When “Jurassic Park” stomped into theaters, it was a breakthrough in visual storytelling — the first to convincingly put dinosaurs on the big screen. For many, it was also an introduction to genetic engineering.
In 1993, the human genome project was recently underway and would be completed within 10 years. By the time a sequel came out in 1997, Dolly the cloned sheep was a celebrity.
Maybe cloning a dinosaur isn’t so crazy after all.
Many of the the science fiction concepts in “Jurassic Park” are now real, just not on a dino-sized scale. Today it’s possible to synthesize an entire yeast genome. In 2005, scientists resurrected the deadly 1918 Spanish flu virus.
That’s a far cry from a velociraptor, but it’s a start.
The biggest hurdle is finding the starting materials. Only fragments of dinosaur DNA have ever been recovered. A skilled carpenter still needs solid wood to work with.
“DNA is a very fragile protein. It breaks down very quickly,” said Joshua Miller, a paleobiologist at the University of Cincinnati. “The real likelihood of cloning a dinosaur is pretty darn small.”
That’s because fossils are not really biological material anymore. They’re mostly rock.
In the movie, gaps in dinosaur DNA are filled in with genes from frogs, which results in some unexpected problems with reproduction (life finds a way). In reality, the gaps in the code are enormous.
“Even if you found some DNA, you'd have to know what to compare it to,” said David Burnham, a paleontologist at the University of Kansas Natural History Museum and Biodiversity Institute. “Do you compare it to an alligator or chicken? At least with a mammoth they have elephants.”
Scientists have recovered DNA from mammoths and Neanderthals frozen for tens of thousands of years. Dinosaurs have been dead more than 1,000 times longer than that. They went extinct 65 million years ago.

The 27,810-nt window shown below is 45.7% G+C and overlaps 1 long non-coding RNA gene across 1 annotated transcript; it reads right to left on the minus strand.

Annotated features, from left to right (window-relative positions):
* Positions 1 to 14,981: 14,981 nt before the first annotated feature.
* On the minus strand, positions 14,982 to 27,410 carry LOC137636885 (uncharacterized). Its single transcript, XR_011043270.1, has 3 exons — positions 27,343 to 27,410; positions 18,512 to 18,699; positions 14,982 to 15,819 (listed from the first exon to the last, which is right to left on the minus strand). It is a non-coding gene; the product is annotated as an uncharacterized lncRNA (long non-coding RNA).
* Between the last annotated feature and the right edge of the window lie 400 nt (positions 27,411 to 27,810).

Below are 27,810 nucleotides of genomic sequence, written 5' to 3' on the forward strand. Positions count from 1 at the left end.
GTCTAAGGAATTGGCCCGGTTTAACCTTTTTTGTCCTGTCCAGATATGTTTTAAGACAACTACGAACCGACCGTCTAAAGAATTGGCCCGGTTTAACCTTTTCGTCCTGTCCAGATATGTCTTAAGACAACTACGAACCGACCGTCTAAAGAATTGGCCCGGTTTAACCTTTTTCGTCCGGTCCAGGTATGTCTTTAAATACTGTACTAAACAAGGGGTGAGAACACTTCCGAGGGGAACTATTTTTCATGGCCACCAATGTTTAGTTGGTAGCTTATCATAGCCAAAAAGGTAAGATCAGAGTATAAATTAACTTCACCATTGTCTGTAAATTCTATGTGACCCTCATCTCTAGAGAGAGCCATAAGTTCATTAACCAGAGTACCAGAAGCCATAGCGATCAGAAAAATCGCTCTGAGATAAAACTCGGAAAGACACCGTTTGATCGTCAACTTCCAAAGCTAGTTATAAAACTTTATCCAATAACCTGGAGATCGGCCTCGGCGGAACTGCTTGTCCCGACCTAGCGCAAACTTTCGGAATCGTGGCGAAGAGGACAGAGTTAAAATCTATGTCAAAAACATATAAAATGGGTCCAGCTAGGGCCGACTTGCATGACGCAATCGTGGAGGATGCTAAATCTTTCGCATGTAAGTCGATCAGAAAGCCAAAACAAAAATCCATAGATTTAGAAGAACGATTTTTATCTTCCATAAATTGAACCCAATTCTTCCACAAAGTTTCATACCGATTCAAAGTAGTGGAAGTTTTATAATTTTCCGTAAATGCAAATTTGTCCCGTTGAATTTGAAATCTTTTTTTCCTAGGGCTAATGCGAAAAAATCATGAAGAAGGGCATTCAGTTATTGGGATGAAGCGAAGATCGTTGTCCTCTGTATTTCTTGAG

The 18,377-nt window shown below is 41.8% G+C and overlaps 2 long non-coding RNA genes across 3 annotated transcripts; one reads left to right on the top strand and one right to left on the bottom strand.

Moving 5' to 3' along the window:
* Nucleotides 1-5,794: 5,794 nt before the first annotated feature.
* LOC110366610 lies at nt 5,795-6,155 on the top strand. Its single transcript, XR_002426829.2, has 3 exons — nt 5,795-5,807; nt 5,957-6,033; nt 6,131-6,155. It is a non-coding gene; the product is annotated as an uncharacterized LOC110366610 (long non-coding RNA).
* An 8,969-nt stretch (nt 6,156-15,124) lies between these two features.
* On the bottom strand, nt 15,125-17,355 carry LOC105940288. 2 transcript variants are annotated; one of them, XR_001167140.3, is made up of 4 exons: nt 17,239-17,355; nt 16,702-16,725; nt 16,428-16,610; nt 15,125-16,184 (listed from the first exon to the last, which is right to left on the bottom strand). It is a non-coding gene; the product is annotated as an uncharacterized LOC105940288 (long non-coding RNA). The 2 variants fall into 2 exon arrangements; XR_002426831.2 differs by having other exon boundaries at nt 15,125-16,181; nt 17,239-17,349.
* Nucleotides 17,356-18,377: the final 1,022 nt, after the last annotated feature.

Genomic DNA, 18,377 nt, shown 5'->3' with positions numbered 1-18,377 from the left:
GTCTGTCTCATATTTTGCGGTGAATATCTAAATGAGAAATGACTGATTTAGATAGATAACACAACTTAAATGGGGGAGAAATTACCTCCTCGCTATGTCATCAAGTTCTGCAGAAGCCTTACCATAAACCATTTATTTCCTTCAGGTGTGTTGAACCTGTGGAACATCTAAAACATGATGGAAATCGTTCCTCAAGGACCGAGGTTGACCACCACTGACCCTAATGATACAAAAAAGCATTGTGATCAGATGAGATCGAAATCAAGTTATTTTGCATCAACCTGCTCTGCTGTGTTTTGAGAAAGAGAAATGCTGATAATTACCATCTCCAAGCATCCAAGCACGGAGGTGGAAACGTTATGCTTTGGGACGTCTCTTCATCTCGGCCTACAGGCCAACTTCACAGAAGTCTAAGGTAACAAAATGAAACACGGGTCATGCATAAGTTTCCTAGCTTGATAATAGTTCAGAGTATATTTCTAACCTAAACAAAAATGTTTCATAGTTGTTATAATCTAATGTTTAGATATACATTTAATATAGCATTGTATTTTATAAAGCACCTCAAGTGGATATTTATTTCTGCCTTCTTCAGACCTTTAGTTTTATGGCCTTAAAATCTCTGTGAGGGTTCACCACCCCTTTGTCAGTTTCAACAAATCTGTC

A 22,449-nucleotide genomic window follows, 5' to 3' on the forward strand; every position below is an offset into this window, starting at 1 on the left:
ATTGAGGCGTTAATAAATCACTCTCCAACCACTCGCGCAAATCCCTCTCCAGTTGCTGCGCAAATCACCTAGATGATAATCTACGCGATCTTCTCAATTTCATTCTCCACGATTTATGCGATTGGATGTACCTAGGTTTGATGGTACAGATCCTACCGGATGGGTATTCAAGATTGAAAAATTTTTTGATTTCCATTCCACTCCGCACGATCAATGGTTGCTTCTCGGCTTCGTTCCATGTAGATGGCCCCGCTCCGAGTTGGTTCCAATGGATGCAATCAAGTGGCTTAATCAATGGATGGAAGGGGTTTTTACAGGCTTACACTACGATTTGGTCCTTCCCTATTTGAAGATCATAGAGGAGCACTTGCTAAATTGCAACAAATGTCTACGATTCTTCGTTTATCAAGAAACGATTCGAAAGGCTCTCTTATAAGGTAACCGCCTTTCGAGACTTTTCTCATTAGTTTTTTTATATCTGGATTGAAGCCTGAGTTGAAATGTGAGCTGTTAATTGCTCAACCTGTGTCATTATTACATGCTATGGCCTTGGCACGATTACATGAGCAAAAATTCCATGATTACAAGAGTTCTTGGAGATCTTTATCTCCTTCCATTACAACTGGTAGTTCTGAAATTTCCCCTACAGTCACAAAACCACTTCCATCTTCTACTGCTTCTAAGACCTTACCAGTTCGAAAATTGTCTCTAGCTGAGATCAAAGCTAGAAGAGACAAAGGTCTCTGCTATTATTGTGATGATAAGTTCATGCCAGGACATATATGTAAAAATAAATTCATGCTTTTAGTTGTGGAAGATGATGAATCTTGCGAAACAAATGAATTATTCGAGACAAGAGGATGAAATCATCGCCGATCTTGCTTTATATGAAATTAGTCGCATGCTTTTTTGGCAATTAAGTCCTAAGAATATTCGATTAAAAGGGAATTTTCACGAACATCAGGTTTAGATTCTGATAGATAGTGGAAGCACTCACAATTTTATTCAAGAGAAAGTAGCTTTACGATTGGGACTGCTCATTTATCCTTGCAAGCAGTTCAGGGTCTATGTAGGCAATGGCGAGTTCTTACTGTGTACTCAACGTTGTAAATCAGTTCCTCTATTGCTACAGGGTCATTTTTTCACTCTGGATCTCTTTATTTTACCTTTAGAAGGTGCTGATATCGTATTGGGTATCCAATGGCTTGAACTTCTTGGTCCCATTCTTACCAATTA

“We’re still a ways off from being able to bring back dinosaurs, but we are getting closer,” said Jennifer Kuzma, a professor in the Genetic Engineering and Society cluster at North Carolina State University. “But I think we’re approaching the ability to bring back animals that have gone extinct.”
That’s because genetic engineering technology has grown by leaps and bounds in 22 years. In the 1990s it was cutting edge to mix and match DNA.
“Now we can make it from scratch,” said Chase Beisel, assistant professor in the Department of Chemical and Biomolecular Engineering at North Carolina State University. “Twenty years ago that was a pipe dream.”
So is bringing back a dinosaur possible? Yes, Beisel said. He’s a Michael Crichton fan, after all.
“But the challenge for scientists is not the ability to re-code DNA but what to re-code it to,” he said. “It’s ridiculously complex and as you make changes there can be unforeseen problems.”
In the “Jurassic Park” novel, most of the dinosaurs don’t survive infancy. Their genes have bugs, like a computer program. They even had version numbers.
“The real question now is how you make rational genetic changes. The technology for doing that is years off,” Beisel said. “We can make those changes. We just don’t know what those changes can be.”
But is it ethical to bring back a long dead species? In the movie, Ian Malcolm (played by Jeff Goldblum) famously said that dinosaurs “had their shot.”
“It would be super cool — but I don’t think there’s a good scientific reason to do it,” Miller said.
There may be a rationale for a species where humans were responsible for the extinction. In that case, people may feel an ethical obligation to restore a lost species, or “de-extinct” it.
“Many of them are going extinct or already are. Genetics can bring them back or help them to survive,” Miller said. “There are lots of species that impact us in positive ways. That would be very powerful.”
There are also therapeutic uses.
“How we treat diseases, cure ourselves — everything from the food we eat to even a lot of the products we use are derived from biological origins. You could replace fossil fuels,” Beisel said.
Examples range from genetic gene therapies and treating diseases using engineered viruses to developing crops that are resistant to drought. It could reduce invasive species and protect others from diseases.
Genetic engineering can be used for a lot of good, Kuzma said. But even if scientists reach a point where they could clone a dinosaur, mammoth or even a human, they may need to stop and think whether they should.
“I think there’s time that some reflection would be warranted,” Kuzma said. “It’s walking toward the door of the technology but it’s not knocking yet. But that’s the best time to think about it.”
Gavin Stern is a national digital producer for the Scripps National Desk.